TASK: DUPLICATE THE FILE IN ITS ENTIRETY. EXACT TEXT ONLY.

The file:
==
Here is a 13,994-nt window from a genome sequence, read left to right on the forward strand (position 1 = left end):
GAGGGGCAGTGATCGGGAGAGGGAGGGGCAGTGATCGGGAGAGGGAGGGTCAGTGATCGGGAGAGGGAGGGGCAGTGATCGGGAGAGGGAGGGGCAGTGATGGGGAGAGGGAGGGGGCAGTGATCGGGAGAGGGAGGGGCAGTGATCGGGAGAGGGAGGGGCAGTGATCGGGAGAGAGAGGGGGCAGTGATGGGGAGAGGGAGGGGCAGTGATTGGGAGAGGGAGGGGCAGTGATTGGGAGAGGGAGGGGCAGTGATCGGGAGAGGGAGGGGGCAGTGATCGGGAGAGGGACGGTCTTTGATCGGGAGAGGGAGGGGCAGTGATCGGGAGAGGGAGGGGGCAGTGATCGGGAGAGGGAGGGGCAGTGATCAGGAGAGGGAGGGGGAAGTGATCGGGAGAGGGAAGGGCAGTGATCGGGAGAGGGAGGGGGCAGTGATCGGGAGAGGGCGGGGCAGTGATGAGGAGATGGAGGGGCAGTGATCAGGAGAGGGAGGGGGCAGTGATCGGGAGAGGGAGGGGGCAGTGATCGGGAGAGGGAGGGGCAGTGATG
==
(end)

Here is a 13,994-nt window from a genome sequence, read left to right on the forward strand (position 1 = left end):
GAGGGGCAGTGATCGGGAGAGGGAGGGGCAGTGATCGGGAGAGGGAGGGTCAGTGATCGGGAGAGGGAGGGGCAGTGATCGGGAGAGGGAGGGGCAGTGATGGGGAGAGGGAGGGGGCAGTGATCGGGAGAGGGAGGGGCAGTGATCGGGAGAGGGAGGGGCAGTGATCGGGAGAGAGAGGGGGCAGTGATGGGGAGAGGGAGGGGCAGTGATTGGGAGAGGGAGGGGCAGTGATTGGGAGAGGGAGGGGCAGTGATCGGGAGAGGGAGGGGGCAGTGATCGGGAGAGGGACGGTCTTTGATCGGGAGAGGGAGGGGCAGTGATCGGGAGAGGGAGGGGGCAGTGATCGGGAGAGGGAGGGGCAGTGATCAGGAGAGGGAGGGGGAAGTGATCGGGAGAGGGAAGGGCAGTGATCGGGAGAGGGAGGGGGCAGTGATCGGGAGAGGGCGGGGCAGTGATGAGGAGATGGAGGGGCAGTGATCAGGAGAGGGAGGGGGCAGTGATCGGGAGAGGGAGGGGGCAGTGATCGGGAGAGGGAGGGGCAGTGATG